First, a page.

meter as he searches for just the right word. The closest parallel for the raised arm is on a copy of the Menander relief that Margarete Bieber recognized as the original, Late Hellenistic version. One may also be reminded of the depiction of a young poet on a Roman funerary altar of Trajanic date.[53] If this is indeed the key to the correct interpretation, then we might go further and see the loose and gawky seated posture as an expression of "abstractedness," a consequence of his concentration on the poetic process. A comment of Pliny the Elder (HN 35.106) suggests that in other media of Early Hellenistic art as well there were indeed images of poets with their own particular expression. In describing a work by the painter Protogenes, he mentions the Alexandrian tragic poet Philiskos, a contemporary of Ptolemy II, represented "in a meditative pose" (meditans ). This description recalls a fine caricature in terra-cotta of the late third century B.C. that was found in Olympia but was made in Alexandria (fig. 77).[54] It represents a poet deep in meditation, his massive head weighed down by heavy thoughts. The pose of the body could well be inspired by an honorific statue, as a comparison with the thinker in the Palazzo Spada suggests (fig. 57). Footstool and pillow once again allude to the private sphere, while the contrast between the simple chair and the elevation of the figure, as if on a throne, is evidently an element of caricature. It comes as no surprise that this testimonium to the mockery of intellectuals should have originated in Alexandria.

Poetry, then, is characterized in the statue of Poseidippus not as a stroke of ecstatic inspiration, but as a long and strenuous and not especially enjoyable process. One would be tempted to speak of the "forging of verses" if this did not conjure up an unfortunate association with Wagner's Meistersinger . The parallel with the statues of Stoic philosophers is obvious, though the difference is also clear. The poet's work is not strictly a matter of a powerful act of will, but more of searching, of listening to his inner voice, of feeling his way. The public aspect is here fully suppressed. Though the form of the statue is a conventional one, the poet behaves quite differently from Menander. Like the statues of the reading philosopher, this one also gives the viewer the impression of peering unobserved into a private and intimate world, almost of being a voyeur.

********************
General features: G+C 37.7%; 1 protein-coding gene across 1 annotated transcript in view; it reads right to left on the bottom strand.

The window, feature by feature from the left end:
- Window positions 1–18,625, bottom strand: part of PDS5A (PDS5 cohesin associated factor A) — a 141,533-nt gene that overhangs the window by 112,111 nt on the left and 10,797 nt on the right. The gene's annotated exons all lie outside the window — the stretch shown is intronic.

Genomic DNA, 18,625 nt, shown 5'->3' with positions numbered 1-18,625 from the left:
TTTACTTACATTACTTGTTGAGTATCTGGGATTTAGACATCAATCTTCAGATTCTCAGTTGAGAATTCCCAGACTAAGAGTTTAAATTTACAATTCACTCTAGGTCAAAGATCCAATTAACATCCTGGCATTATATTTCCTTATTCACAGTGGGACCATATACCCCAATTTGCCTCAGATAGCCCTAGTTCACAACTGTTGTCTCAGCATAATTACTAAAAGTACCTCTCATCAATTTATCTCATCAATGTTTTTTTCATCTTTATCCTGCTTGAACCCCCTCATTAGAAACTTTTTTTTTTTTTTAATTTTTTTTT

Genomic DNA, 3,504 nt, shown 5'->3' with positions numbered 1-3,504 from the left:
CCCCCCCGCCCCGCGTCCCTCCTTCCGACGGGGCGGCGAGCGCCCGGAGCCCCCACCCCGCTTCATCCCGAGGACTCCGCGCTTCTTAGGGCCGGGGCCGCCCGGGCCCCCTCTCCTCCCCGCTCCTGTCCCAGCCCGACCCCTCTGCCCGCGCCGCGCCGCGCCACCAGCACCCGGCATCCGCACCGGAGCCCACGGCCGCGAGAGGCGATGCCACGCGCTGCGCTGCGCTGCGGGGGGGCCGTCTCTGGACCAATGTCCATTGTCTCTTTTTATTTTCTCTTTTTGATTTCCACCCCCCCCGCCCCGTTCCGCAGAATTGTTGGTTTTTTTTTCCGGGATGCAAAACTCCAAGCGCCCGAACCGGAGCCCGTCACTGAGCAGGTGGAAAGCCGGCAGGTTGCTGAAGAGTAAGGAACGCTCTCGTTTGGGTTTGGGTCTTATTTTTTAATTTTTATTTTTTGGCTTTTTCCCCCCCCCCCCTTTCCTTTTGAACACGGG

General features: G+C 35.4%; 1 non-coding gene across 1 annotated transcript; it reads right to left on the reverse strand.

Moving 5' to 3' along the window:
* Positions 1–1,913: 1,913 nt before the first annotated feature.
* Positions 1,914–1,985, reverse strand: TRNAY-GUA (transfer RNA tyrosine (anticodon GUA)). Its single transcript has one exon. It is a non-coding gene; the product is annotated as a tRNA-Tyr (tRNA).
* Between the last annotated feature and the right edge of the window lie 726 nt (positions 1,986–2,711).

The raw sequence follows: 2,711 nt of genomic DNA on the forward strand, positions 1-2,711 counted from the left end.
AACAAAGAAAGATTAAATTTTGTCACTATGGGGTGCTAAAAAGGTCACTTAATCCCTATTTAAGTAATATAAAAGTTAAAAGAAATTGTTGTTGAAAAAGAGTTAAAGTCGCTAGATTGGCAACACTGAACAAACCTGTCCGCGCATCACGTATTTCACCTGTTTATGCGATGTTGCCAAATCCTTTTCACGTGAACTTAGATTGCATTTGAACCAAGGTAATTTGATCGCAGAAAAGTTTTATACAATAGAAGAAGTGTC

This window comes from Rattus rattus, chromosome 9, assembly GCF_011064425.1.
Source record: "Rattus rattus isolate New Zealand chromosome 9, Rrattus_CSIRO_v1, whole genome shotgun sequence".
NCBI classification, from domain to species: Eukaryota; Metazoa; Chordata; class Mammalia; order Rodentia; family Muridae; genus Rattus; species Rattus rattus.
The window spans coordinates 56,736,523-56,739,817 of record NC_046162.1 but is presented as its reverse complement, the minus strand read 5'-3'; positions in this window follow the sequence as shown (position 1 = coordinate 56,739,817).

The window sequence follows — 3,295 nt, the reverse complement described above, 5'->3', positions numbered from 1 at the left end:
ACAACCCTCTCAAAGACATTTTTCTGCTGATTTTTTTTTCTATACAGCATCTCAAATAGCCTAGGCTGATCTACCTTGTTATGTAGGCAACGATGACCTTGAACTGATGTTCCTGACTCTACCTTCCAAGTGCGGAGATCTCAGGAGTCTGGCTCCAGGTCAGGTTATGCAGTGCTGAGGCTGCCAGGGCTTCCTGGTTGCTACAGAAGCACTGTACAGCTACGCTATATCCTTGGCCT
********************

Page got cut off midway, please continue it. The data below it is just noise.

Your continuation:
Fig. 77
Caricature of a tragic poet (?). Alexandrian
terra-cotta statuette, late third century B.C.
Olympia, Museum.

The movement of the right arm, as well as the introverted facial expression, is strikingly reminiscent of Joshua Reynolds's portrait of 1769 of the writer Dr. Samuel Johnson.[55] One wonders whether Reynolds might have drawn inspiration from the statue in the Vatican, already well known then, or if the ancient and modern artists arrived independently at the same psychological insights.

III. The Rigors of Thinking

Preferred Citation: Zanker, Paul. The Mask of Socrates: The Image of the Intellectual in Antiquity. Berkeley, Calif:  University of California Press,  c1995 1995.